The way we live our lives has gone completely digital, including how we shop and buy. Brands have been forced to transform into rapidly evolving data-driven businesses focused on providing superior consumer experiences to capture customers in a noisy, crowded digital landscape—and to keep those customers coming back.
Over the past decade, consumer insight has moved from an option to an essential component of the customer experience; whereas in the past, it was something that informed areas in silos such as advertising messaging and effectiveness or brand health or served as an ad hoc fuel for innovation. But the rise of the experience economy, fueled by shifts in technology and culture, has resulted in the business-critical need to understand your customer and use that data to design a real-time personal experience.
"Experience economy" is not a new concept. In a 1998 article, B. Joseph Pine II and James H. Gilmore predicted the experience economy would be the next economic revolution, following the agrarian economy, the industrial economy and the service economy. Pine and Gilmore argued that businesses must orchestrate memorable events for their customers, and that memory itself becomes the product: the "experience” that would give brands a competitive advantage by winning more customers and being able to keep them. Even 30 years ago, the experience economy was considered to be the main underpinning for customer experience management.
What wasn’t apparent when Pine and Gilmore introduced the experience economy was that the experience would mostly be driven digitally. While most of the emphasis in recent years has been on big data, what brands are discovering is that it’s not enough to gather and act on transactional data from sales and clicks but they need hear the voice of their customer, asking them questions and gathering their feedback. It isn’t enough for business to simply gain an understanding of their customers in terms of their experiences with a brand’s product and services. Brands need to understand their customer holistically—their lives, attitudes, options and values. In essence, they need to understand their customer’s truths.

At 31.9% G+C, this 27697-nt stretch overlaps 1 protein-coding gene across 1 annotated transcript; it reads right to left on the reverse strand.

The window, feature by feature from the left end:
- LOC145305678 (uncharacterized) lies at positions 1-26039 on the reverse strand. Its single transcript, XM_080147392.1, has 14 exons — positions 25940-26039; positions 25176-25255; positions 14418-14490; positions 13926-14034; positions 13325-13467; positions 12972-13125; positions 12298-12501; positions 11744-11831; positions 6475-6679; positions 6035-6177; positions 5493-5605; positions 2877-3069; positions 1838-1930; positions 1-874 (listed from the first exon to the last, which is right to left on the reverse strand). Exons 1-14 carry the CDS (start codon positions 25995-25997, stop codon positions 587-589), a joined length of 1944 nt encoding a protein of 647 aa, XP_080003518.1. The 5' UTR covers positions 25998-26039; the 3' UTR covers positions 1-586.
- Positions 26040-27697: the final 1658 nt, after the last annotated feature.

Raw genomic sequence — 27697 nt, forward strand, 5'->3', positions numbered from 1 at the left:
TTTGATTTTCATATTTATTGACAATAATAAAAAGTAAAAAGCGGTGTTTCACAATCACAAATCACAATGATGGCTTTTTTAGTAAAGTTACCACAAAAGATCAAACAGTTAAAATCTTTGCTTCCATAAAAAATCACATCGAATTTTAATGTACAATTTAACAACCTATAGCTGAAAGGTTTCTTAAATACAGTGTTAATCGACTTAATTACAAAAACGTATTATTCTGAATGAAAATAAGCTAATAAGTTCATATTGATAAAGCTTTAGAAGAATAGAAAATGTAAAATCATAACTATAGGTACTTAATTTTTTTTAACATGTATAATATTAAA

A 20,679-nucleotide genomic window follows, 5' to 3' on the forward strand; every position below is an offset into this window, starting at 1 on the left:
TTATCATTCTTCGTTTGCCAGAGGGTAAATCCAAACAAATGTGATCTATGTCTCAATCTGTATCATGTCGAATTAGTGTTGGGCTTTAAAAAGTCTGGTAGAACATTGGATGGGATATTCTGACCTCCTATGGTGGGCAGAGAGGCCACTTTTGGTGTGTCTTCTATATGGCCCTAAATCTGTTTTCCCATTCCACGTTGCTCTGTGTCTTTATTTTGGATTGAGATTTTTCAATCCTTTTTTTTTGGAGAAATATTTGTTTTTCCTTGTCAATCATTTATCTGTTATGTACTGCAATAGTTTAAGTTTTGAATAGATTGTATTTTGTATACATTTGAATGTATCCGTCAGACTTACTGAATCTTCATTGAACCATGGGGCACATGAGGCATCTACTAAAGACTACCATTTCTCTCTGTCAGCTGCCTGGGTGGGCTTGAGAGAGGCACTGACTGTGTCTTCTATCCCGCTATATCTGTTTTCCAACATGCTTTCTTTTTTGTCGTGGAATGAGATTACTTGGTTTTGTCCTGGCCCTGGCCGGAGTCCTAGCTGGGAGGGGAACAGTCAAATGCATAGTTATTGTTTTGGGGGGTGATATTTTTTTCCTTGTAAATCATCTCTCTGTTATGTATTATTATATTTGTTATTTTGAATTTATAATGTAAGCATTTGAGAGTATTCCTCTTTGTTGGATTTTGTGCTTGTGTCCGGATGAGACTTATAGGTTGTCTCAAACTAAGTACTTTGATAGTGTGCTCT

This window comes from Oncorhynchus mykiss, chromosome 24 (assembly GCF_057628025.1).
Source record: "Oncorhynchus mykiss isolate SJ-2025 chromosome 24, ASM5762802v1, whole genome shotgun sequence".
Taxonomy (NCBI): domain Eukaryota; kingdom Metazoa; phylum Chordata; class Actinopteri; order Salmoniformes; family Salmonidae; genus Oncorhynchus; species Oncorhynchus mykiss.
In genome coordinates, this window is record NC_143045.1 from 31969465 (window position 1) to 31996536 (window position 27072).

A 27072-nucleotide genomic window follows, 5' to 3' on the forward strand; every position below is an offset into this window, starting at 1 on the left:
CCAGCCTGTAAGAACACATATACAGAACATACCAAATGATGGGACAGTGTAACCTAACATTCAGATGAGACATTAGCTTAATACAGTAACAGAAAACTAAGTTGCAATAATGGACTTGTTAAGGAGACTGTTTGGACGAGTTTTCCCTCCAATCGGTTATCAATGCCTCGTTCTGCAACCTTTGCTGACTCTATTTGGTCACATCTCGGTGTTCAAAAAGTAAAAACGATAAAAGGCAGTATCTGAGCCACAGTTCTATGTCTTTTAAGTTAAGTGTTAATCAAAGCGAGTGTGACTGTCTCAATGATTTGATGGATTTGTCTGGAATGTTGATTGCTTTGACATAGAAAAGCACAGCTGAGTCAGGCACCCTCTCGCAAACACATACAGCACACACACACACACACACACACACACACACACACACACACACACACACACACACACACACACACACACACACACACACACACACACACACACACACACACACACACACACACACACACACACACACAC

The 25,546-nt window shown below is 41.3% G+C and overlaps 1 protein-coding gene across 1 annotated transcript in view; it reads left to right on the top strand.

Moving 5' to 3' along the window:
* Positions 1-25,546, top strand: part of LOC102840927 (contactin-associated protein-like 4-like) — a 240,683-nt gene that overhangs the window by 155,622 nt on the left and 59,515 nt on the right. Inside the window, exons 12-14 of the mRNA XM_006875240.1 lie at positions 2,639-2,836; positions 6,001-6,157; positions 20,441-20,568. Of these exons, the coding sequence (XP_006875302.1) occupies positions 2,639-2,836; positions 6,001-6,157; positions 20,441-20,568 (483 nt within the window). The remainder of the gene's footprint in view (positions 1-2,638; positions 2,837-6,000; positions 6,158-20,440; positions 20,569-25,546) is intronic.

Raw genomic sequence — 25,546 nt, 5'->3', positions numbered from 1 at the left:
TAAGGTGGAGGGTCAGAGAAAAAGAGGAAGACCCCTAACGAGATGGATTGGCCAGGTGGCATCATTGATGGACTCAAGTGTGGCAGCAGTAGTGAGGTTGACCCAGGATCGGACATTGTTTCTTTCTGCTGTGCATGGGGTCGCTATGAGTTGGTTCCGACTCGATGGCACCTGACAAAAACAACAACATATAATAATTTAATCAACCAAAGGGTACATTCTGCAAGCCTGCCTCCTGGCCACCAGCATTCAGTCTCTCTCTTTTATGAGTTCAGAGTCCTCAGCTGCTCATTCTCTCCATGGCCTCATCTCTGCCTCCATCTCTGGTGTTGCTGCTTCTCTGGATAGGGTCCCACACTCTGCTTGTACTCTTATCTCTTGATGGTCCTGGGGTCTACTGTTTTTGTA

It’s becoming apparent that more brands are realizing this, which is signified in SAP’s $8 billion acquisition of Qualtrics and in Gartner’s new CMO Spend Survesy for 2018-2019, which list marketing and customer analytics and experience as two of the top three considerations in which brands will be investing in the new year.
Brands are quickly realizing that to drive the most relevant customer experience, the most valuable data the brand can gather comes from the customer themselves. In fact, according to a recent study for Forrester Research, commissioned by FocusVision, consumers say that how a brand makes them feel is 1.5 times more important in their buying decision that any other factor. This is where small data needs to be considered. Small data is embodied in the insights necessary to understand what your customer thinks and feels.
To get to that understanding, brands need to build always on strategies to gather their customer truths; using surveys to capture feelings and reactions in real time; and video interviews to ask why they do what they do and focus groups continue to be a prominent methodology to move beyond the voice of the customer to understanding why they think, feel, act the way they do.
The brands that truly understands their customer’s truth will be able to connect their story with the customer’s story. Brands that don’t understand their customer’s truth will fail to become part of that story or create the right customer experience to sustain and grow their business in this new experience economy.